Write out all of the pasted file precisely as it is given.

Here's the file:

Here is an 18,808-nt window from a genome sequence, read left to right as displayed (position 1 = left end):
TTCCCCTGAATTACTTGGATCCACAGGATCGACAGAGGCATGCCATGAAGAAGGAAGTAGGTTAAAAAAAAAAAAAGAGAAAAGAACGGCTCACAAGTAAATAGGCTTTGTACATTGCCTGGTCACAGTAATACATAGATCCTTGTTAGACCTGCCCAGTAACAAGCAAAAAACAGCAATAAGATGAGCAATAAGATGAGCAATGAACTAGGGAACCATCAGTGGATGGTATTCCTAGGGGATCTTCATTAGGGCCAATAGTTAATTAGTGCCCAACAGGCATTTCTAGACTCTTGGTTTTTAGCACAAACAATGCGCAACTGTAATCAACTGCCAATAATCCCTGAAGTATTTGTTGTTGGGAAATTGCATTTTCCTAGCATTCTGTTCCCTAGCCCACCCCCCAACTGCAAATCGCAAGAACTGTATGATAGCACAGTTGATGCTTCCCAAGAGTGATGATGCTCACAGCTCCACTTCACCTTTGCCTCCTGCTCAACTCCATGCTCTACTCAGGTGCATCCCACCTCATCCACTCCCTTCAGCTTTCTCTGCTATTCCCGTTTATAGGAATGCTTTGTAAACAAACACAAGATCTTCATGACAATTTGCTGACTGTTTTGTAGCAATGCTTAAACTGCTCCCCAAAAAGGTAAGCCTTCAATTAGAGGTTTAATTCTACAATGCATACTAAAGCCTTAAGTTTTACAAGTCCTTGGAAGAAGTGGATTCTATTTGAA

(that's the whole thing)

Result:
Here is an 18,808-nt window from a genome sequence, read left to right as displayed (position 1 = left end):
TTCCCCTGAATTACTTGGATCCACAGGATCGACAGAGGCATGCCATGAAGAAGGAAGTAGGTTAAAAAAAAAAAAAGAGAAAAGAACGGCTCACAAGTAAATAGGCTTTGTACATTGCCTGGTCACAGTAATACATAGATCCTTGTTAGACCTGCCCAGTAACAAGCAAAAAACAGCAATAAGATGAGCAATAAGATGAGCAATGAACTAGGGAACCATCAGTGGATGGTATTCCTAGGGGATCTTCATTAGGGCCAATAGTTAATTAGTGCCCAACAGGCATTTCTAGACTCTTGGTTTTTAGCACAAACAATGCGCAACTGTAATCAACTGCCAATAATCCCTGAAGTATTTGTTGTTGGGAAATTGCATTTTCCTAGCATTCTGTTCCCTAGCCCACCCCCCAACTGCAAATCGCAAGAACTGTATGATAGCACAGTTGATGCTTCCCAAGAGTGATGATGCTCACAGCTCCACTTCACCTTTGCCTCCTGCTCAACTCCATGCTCTACTCAGGTGCATCCCACCTCATCCACTCCCTTCAGCTTTCTCTGCTATTCCCGTTTATAGGAATGCTTTGTAAACAAACACAAGATCTTCATGACAATTTGCTGACTGTTTTGTAGCAATGCTTAAACTGCTCCCCAAAAAGGTAAGCCTTCAATTAGAGGTTTAATTCTACAATGCATACTAAAGCCTTAAGTTTTACAAGTCCTTGGAAGAAGTGGATTCTATTTGAA